Building renamed to honour renowned physicist
The Physics Building at Queen Mary, University of London was renamed in honour of the late Gwyn Owain Jones in a special ceremony this week.
26 June 2009
GO Jones served as Head of Physics at the College for fifteen years and he was instrumental in the original design of the building in the late 1950s.
The building, which is undergoing a state-of-the-art refit, has now officially been renamed the G O Jones building by Acting Principal Professor Philip Ogden and Jones’ widow, Elizabeth.
Speaking at the renaming, Philip Ogden said that Jones was 'part of a group of academics who put Queen Mary on the map in the 1950s and 60s'.
He said: "G O Jones taught us something very important: that buildings matter. This building has stood the test of time and as we refurbish, we must respect what he did."
Guests including family members, ex-colleagues and current members of the physics department enjoyed drinks to honour Jones. The formal re-naming ceremony was followed by a sit down dinner.
Elizabeth Jones unveiled a special plaque dedicated to her husband. In her speech she said: “Nothing could have pleased Gwyn more than this honour.”
She added: “He liked dinners and parties and making speeches, and were he able to make one now, he would express with grace and neat phrase his overwhelming pleasure at this distinction bestowed on him.”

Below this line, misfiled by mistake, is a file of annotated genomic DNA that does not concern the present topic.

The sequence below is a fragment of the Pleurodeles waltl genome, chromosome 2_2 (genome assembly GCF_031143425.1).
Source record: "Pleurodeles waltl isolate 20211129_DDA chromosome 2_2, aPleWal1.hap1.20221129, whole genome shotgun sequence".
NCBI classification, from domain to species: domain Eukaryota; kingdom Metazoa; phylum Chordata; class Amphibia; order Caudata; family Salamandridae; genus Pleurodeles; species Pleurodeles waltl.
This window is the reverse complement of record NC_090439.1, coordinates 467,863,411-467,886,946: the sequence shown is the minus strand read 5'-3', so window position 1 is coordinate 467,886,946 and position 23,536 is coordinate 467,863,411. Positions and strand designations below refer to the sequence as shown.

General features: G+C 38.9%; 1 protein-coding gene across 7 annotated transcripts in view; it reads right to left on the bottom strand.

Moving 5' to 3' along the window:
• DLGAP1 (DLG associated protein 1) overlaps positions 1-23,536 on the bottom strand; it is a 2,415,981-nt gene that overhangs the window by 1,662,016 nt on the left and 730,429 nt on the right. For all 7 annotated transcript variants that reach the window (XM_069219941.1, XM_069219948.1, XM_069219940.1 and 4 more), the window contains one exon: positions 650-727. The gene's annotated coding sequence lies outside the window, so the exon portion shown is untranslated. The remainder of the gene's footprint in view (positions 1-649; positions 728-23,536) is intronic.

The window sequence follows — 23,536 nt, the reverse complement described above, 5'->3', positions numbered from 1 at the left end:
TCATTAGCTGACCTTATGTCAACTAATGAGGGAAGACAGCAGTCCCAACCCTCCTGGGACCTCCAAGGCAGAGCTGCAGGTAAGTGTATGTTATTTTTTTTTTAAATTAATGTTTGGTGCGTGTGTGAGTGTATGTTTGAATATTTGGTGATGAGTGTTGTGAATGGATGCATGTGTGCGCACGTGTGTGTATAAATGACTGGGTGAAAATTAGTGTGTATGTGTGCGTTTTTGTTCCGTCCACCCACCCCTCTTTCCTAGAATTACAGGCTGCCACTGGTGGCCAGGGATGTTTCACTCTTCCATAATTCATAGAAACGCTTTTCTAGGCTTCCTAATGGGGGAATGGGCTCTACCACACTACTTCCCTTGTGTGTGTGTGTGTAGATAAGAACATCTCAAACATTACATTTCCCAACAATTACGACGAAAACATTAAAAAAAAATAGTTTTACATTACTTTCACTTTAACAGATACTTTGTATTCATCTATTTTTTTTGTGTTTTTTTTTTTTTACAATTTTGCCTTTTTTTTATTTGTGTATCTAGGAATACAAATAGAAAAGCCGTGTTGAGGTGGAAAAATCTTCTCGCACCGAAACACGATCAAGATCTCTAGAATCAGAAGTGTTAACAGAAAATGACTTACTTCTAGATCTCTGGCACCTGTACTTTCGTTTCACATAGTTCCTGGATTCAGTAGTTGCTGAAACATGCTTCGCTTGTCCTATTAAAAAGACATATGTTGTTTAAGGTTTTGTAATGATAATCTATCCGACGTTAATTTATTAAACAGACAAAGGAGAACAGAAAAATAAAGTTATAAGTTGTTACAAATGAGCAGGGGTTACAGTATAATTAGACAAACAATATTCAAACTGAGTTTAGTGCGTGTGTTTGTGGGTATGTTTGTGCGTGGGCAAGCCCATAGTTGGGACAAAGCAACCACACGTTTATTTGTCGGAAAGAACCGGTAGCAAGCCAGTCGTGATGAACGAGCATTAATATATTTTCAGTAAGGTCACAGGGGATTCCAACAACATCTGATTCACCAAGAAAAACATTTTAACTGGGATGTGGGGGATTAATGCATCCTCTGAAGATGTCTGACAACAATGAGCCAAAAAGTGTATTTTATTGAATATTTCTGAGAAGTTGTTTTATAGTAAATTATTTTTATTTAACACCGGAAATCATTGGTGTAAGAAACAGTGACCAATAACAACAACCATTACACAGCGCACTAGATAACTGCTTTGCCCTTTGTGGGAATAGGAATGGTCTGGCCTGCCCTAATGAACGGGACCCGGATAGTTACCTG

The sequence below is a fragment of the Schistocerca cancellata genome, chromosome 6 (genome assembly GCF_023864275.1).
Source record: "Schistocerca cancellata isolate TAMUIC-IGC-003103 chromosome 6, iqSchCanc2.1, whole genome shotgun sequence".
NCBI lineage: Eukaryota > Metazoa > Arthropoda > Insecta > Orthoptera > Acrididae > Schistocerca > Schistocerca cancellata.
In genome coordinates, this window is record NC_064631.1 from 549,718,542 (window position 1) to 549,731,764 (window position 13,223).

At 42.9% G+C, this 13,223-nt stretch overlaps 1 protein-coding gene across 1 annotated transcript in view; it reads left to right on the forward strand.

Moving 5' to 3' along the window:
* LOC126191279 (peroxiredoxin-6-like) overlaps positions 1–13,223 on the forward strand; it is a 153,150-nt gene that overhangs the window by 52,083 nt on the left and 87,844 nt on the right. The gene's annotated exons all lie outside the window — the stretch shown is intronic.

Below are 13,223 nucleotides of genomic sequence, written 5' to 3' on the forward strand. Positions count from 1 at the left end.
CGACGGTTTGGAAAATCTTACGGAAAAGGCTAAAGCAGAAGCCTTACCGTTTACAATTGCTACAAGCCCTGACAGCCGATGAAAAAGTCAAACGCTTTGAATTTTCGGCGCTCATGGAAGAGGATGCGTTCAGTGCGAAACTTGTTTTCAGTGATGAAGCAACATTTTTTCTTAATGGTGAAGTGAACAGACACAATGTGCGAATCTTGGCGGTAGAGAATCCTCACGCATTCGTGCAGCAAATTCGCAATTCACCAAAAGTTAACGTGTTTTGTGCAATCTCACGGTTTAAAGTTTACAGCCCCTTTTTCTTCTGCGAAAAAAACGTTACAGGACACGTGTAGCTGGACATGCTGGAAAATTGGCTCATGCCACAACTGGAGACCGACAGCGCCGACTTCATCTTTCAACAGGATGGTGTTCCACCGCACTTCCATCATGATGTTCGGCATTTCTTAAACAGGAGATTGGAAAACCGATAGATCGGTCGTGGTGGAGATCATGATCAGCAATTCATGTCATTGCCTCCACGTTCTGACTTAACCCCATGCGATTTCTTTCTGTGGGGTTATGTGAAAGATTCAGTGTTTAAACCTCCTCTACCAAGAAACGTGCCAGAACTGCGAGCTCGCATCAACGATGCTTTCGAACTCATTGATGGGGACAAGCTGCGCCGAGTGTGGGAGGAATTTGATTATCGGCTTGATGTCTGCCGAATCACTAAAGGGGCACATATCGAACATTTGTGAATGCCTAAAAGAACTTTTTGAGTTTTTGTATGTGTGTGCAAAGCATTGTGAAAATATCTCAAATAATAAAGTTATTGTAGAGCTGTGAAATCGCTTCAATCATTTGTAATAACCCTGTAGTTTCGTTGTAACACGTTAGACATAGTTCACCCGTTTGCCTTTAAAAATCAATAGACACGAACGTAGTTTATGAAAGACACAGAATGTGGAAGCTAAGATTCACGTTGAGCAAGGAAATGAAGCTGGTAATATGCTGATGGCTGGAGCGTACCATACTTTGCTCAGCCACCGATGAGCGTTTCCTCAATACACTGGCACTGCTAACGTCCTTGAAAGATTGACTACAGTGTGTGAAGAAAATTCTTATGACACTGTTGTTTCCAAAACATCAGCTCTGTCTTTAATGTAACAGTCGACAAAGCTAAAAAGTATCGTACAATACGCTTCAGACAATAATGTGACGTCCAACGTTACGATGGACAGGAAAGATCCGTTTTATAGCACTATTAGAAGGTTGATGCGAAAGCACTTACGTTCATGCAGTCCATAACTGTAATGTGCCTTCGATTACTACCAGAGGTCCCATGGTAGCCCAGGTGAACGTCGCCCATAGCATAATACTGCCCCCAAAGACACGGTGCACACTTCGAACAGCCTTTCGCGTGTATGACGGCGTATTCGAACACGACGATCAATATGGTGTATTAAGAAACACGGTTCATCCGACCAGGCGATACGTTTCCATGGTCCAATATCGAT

Jones joined Queen Mary in 1949 as Reader in Experimental Physics at which time the College was recovering from war-time bomb damage. He became Head of Physics in 1953.
Under his direction the department grew in number of research staff and in student numbers, and expanded into new areas of study such as astrophysics and particle physics.
His research interests included superconductors and the behaviour of matter at extremely low temperatures. He also developed infra-red techniques to observe the Sun, Moon and planets using equipment mounted on the roof of the building.
Alongside his academic pursuits, he took a keen interest in the arts and he worked with the Whitechapel Art Gallery to encourage local artists to exhibit their work in a public space within the Physics building. Later in life, Jones was awarded a CBE for serving as Director of the National Museum of Wales.
For media information, contact:Neha Okhandiar
Public Relations Manager
Queen Mary University of London